The Death Ship Comes Alive
When the crew of the San Diego heard they were finally going home, relief erupted. “They thought they might have a few more days to live,” writes Father Antonio Ascensión, “than if they continued onward.”
Sebastián Vizcaíno’s expedition had come apart. On May 5, 1602, three ships sailed north from Acapulco to explore the upper California coast. By January, one of the worst outbreaks of scurvy ever reported had decimated the crews. The Santo Tomás headed south, and the frigate Tres Reyes disappeared near Cape Mendocino. When it eventually reached Acapulco, only five men had survived.
Vizcaíno held a council off Cape Mendocino on January 7. The San Diego must turn back, all agreed. Only two sailors were hale enough to climb the mast.
If prevailing northwest winds held true, they’d speed south to Acapulco in a month. But on January 13, a fierce southwest wind and slashing, horizontal rain blocked their progress. On the 17th, a heavy swell jolted the San Diego with such ferocity, the ailing crew tumbled from their bunks and slid across the deck. Vizcaíno slammed against wooden boxes and broke two ribs.
The expedition sailed as much by omens as navigation. Miracles — as when brackish water turned fresh — became emblems of approval. But now the signs were confusing. Once the council decided to return home, a contrary wind and powerful current shoved them north. A “trough of sea” leading northward seemed by design. Only one answer made sense: something, some unseen force, must be steering them toward the mythical Strait of Anian.
Since Columbus had proved the world was round, cartographers assumed that the globe’s upper half would resemble the lower. The southern half had the Strait of Magellan. Therefore, the northern half must have a water route — a Northwest Passage — from the Pacific Ocean to the Atlantic. The connecting link became known as the Strait of Anian.
The mysterious current drew the San Diego toward dark forests and snow-covered, volcano-like mountains. “The seas were carrying us rapidly to the entrance,” Vizcaíno declared. If he found the strait, his expedition would rival Columbus’s. The biggest miracle of all would bless Vizcaíno, and his name would live forever.
On January 19, the wind shifted. Now, to reach the entrance, the San Diego would have to battle severe northwest winds. But cold weather made the rigging stiff, and Vizcaíno didn’t have enough sailors. “If on this occasion there had been even 14 sound men,” writes his diarist, “without any doubt we should have ventured to explore and pass through the Strait of Anian, since all were of good courage to do this.”
But only six men could still walk. Instead, Vizcaíno ordered the ship to unfurl the sails and return to Acapulco. If they remained a day longer at that latitude, “the whole crew would die.”
There was no Strait of Anian. But years later, when Ascensión published his account, he advocated two myths: that California was an island; and that a healthy expedition would have sailed the strait and “gone to Spain and their King, by a route never before seen or discovered, making a turn around the world.”
As with Vizcaíno’s overpraising of Monterey as a harbor, writes Michael Mathes, Ascensión’s belief in the strait confused “the cartography of Northwest America for almost two centuries.”
On the voyage north, to avoid unseen rocks, the expedition sailed 20 to 30 miles offshore. On the return, to shorten the trip, the San Diego skirted the coast. But no one saw San Francisco Bay, coming or going. It could be that, most of the year, the narrow inlet was fogged in, or that the able few on deck needed their eyes to watch the rocky coastline, and tried to shut their ears from the agonies below.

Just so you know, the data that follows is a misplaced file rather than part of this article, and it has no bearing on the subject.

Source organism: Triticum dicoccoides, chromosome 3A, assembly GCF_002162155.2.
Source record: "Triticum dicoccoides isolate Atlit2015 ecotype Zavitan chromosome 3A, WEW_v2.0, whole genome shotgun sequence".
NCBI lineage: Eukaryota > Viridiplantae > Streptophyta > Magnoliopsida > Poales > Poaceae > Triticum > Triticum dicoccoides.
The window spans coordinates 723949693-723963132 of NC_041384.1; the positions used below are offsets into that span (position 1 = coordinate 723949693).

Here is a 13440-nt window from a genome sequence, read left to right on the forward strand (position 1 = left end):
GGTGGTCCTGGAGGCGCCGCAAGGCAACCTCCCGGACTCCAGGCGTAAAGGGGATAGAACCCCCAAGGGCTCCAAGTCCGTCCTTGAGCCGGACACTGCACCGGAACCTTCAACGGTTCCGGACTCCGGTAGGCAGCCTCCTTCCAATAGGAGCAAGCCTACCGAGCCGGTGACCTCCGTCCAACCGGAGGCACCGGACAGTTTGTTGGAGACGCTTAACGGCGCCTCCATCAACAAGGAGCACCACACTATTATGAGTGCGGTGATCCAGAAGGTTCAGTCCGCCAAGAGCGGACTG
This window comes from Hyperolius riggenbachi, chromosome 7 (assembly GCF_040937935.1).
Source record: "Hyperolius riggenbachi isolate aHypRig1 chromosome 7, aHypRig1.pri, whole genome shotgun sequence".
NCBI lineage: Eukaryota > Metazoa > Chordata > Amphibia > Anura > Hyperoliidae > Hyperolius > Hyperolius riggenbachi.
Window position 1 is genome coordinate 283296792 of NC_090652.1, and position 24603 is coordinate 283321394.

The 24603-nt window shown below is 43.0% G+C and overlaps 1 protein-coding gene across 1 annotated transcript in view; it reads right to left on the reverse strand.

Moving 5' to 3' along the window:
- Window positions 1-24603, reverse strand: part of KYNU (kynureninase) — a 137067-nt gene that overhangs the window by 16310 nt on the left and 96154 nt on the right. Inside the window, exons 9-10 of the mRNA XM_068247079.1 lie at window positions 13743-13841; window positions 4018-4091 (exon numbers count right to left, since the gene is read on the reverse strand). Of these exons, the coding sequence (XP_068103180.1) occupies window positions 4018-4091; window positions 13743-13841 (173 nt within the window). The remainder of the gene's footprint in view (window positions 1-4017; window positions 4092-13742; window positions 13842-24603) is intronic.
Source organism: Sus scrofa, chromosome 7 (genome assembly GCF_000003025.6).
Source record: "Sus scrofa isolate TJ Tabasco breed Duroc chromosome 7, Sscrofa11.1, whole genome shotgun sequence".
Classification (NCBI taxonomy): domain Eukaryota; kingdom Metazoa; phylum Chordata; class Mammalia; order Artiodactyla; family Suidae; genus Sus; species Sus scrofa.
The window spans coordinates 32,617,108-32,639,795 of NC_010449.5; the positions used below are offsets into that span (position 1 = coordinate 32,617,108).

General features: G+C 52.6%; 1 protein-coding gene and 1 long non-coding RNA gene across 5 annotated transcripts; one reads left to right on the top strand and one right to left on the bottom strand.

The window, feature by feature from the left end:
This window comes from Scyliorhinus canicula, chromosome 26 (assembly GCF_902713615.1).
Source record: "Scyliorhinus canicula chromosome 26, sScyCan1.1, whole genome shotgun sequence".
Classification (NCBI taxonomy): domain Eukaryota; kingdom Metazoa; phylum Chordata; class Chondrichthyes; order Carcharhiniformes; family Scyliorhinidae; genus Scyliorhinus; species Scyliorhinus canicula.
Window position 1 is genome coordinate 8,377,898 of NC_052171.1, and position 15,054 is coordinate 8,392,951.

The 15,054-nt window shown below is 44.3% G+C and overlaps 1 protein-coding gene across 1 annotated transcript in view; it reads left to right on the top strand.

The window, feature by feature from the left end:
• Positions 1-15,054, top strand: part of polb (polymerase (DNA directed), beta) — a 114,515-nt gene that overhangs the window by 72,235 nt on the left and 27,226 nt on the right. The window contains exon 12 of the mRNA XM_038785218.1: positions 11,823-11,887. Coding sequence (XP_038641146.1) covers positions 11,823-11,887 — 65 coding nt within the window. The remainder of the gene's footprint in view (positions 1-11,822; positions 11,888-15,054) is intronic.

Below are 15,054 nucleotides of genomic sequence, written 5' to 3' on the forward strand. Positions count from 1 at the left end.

Father Ascensión, on his bunk, unable to move, heard scurvy-riddled comrades shouting complaints or “deploring their sins.” Every bone felt broken. Ulcerated mouths and gums swollen “larger than their teeth” prevented them from chewing or swallowing whole food. Teeth loosened and fell out. Those able to move at all fed the ailing with gruel made from rotten provisions. Some died while eating. “To see so many dead,” wrote Ascensión, “to hear such cries and lamentations would move the very stones to compassion and pity.”
On January 25, the San Diego passed Monterey but couldn’t stop. If they lowered the anchors, there weren’t enough strong men to haul them back up. The ship was now in a race with death.
On the voyage north, the chief of the Chumash at Santa Barbara had promised each soldier ten women. As the San Diego sailed through the Santa Barbara Channel, the council ordered Vizcaíno not to stop. “The men were dying at a great rate,” writes Ascensión, “and if what he wished was done, they would all finish here.
“God, our Master, would be offended,” added Ascensión, “in allowing them to die.”
Vizcaíno ordered his chief pilot, Francisco de Bolaños, to bypass Catalina and San Diego Bay and sail straight for Cedros Island, off Baja California. Near the Coronados, the winds died. Since only a few sailors could steer the ship or climb the mainmast, the San Diego lost momentum. It crept past Ensenada so slowly that natives gathering onshore didn’t know what to think: the big canoe — the “whale with wings” — barely moving, muffled cries and shrieks from within, dead bodies heaved over the side. Some of those handling them howled as well.
Onboard, supplies were running out. They must stop for water or perish.
A fresh northwest wind wafted them toward Cedros. On February 6, Vizcaíno dropped a “light anchor,” the ship’s smallest, into the warm water at the island.
Back in October, against the viceroy’s demand not to harm natives, Vizcaíno’s soldiers had shot and killed several at this spot. The natives remembered. Now, when Vizcaíno went ashore with six debilitated sailors to dig a water hole, an angry band appeared with bows and arrows painted blood red. Some played a warlike tune on flutes.
The Spaniards fired their arquebuses “through the air,” writes the diarist, without saying how high they aimed. The natives fled.
On February 9, able to gather only “12 quarters” of water (the ship could hold over 200), Vizcaíno cut the cable to the light anchor and ordered all possible speed to Cabo San Lucas.
On and below-decks, the San Diego was a death ship. Because their mouths were so ulcerated they couldn’t chew the foul food, the sick were dying of starvation. At least 45 men writhed in bunks or blankets on the floor. Their shouts blurred into babble. The smells — death, excrement, decaying food, and human skin — fogged the air. As in times of plague, the dead became the most common sight. Comrades on a long, dangerous voyage blinked out. And most of their fellows were too far gone to mark the passing.
When the San Diego reached Cabo San Lucas, writes Ascensión, “not six were able-bodied.”